The dress and ornamentation of the officials and people are similar to those of Nanzhang. Married women bind their hair up and wear earrings and short upper garments, which they tuck into long brocade skirts. They like flowers and plants. When they write, they use gold leaf to address superiors, paper for those next in status, and banana leaf for the rest. This is called mianshu, Burmese writing.

4

For a comprehensive overview of Qing–Korean relations, see Wang Yuanchong, Remaking the Chinese Empire: Manchu-Korean Relations, 1616–1911 (Ithaca, NY: Cornell University Press, 2018). On tributary relations, see Andre Schmid, “Tributary Relations and the Qing-Choson Frontier on Mount Paektu,” in The Chinese State at the Borders, ed. Diana Lary (Vancouver: University of British Columbia Press, 2007), 126–59.

5

The Xie Sui edition of the scroll specifies thirty-three prefectures, the Siku quanshu edition specifies thirty-two.

6

For more information on Ryuku’s history and foreign relations, see Hamashita Takishi. “The Lidao Baoan and the Ryukyu Maritime Tributary Trade Network with China and Southeast Asia, The Fourteenth to Seventeenth Centuries,” in Chinese Circulations: Capital, Commodities, and Networks in Southeast Asia, ed. Eric Tagliacozzo and Wen-Chin Chang (Durham, NC: Duke University Press, 2011), 107–29; and Angela Schottenhammer, “Empire and Periphery? The Qing Empire’s Relations with Japan and the Ryukyus (1644–c. 1800), a Comparison,” Medieval History Journal 16 (2013): 139–96.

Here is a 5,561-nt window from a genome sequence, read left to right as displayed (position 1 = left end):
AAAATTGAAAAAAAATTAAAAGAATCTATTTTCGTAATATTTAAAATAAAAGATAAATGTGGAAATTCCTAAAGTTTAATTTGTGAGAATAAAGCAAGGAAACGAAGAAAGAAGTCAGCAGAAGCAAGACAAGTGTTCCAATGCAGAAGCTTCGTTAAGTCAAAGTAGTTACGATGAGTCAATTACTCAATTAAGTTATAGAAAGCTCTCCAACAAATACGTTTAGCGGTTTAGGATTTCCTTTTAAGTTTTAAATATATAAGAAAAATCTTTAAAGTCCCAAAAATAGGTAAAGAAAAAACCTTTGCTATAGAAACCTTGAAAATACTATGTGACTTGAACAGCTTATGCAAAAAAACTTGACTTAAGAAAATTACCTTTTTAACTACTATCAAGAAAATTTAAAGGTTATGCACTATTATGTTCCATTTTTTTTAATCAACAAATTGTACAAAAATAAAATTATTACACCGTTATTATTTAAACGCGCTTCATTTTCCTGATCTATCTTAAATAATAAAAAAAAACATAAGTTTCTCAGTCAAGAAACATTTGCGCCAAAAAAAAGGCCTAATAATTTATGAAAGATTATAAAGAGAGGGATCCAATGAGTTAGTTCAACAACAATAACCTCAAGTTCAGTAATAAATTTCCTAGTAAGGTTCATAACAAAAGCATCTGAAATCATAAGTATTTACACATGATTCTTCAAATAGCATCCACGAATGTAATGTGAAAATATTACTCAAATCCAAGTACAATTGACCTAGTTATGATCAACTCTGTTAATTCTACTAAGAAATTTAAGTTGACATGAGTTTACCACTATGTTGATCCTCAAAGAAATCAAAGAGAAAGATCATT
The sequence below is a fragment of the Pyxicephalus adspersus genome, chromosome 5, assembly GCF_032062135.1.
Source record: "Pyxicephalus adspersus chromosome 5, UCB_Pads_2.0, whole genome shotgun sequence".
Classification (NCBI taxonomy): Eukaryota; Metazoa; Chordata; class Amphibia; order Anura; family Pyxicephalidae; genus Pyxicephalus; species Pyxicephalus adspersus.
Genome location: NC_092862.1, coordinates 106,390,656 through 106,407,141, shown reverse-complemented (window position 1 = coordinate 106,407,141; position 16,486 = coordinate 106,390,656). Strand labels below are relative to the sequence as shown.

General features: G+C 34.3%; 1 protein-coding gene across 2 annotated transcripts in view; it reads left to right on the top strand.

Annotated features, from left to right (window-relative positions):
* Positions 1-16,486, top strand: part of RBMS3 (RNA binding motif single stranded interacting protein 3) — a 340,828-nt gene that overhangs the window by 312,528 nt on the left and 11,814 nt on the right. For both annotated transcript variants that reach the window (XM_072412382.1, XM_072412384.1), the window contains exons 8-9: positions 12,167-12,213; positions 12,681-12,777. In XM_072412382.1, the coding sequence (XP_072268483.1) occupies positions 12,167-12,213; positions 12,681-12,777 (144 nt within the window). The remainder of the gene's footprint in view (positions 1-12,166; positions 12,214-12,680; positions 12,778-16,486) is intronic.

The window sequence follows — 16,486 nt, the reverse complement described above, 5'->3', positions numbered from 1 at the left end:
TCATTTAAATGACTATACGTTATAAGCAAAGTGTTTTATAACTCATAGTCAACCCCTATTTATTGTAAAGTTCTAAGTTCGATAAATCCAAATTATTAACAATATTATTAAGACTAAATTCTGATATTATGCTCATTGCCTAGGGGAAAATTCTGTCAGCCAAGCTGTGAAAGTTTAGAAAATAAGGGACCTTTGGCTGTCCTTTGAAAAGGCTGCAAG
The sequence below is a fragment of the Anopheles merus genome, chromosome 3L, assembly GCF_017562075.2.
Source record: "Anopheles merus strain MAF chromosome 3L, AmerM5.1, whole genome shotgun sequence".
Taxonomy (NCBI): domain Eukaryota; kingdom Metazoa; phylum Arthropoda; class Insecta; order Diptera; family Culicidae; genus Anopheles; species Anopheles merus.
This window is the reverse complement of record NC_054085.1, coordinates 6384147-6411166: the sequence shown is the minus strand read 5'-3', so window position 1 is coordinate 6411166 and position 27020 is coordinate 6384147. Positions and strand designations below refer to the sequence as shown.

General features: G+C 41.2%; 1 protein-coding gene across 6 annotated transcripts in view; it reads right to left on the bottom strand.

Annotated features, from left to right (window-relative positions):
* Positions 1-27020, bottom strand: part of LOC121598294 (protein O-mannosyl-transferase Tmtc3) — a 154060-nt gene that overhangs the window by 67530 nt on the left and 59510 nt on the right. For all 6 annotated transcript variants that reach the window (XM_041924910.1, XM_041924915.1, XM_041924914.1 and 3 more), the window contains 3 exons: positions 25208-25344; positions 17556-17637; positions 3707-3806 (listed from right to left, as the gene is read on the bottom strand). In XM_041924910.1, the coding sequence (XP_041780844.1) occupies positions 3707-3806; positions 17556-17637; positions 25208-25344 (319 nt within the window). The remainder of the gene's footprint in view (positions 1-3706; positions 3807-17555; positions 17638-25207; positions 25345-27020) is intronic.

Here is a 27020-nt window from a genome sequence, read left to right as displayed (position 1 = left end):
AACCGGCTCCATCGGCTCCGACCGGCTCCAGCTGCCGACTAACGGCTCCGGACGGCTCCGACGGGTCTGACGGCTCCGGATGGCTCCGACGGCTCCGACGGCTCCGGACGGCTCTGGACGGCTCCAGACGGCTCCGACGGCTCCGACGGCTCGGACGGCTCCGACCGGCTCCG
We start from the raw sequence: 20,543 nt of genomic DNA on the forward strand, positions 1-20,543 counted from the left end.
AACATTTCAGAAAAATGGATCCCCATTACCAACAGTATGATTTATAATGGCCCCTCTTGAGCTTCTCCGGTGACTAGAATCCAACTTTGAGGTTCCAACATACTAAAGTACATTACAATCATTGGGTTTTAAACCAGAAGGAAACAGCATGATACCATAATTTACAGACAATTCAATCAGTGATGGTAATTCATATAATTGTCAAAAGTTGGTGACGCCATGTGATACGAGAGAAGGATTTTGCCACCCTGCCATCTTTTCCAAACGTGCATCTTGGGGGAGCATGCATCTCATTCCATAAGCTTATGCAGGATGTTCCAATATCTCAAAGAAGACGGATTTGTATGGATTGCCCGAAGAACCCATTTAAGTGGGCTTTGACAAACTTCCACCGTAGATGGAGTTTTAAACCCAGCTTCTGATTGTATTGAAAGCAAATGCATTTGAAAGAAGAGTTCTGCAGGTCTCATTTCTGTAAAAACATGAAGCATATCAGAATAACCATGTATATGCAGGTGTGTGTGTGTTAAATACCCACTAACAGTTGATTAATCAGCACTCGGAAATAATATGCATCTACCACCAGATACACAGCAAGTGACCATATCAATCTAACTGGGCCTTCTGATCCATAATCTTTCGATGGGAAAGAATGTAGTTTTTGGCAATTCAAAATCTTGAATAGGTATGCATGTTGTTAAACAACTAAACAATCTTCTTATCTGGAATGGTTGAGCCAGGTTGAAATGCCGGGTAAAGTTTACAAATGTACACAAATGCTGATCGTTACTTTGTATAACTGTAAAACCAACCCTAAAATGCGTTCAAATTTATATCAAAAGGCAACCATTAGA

7

These names translate as King of the Central Mountains, King of South of the Mountains, and King of North of the Mountains, respectively.

8

The Chinese and the Manchu texts in the Xie Sui edition differ slightly. The word connoting “black ink” () is absent as a modifier before “tattoo” in the Chinese of the Xie Sui edition, but its equivalent is present in the Manchu. The Siku quanshu edition also includes the word for “black ink.”

9

The transliteration of the Chinese name is “Annan,” but we use the English rendering “Annam” in this translation.

10

The Xie Sui edition reads “black grass” (皀草); the Sikuquanshu edition reads “black leather” (皀革), the meaning we adopt.

11

Modern-day Thailand.

12

The text reads “1,000 li,” but this does not imply a literal interpretation. A dakusi is an administrative division comparable to that of a province or state.

13

The Siku quanshu edition does not include the word “men.”

14

The Xie Sui edition reads bo (), silk, the Siku quanshu version reads bu (), cloth.

15

Mang Ruiti is the Chinese name for Tabinshwehti, who was king of Burma from 1530–1550.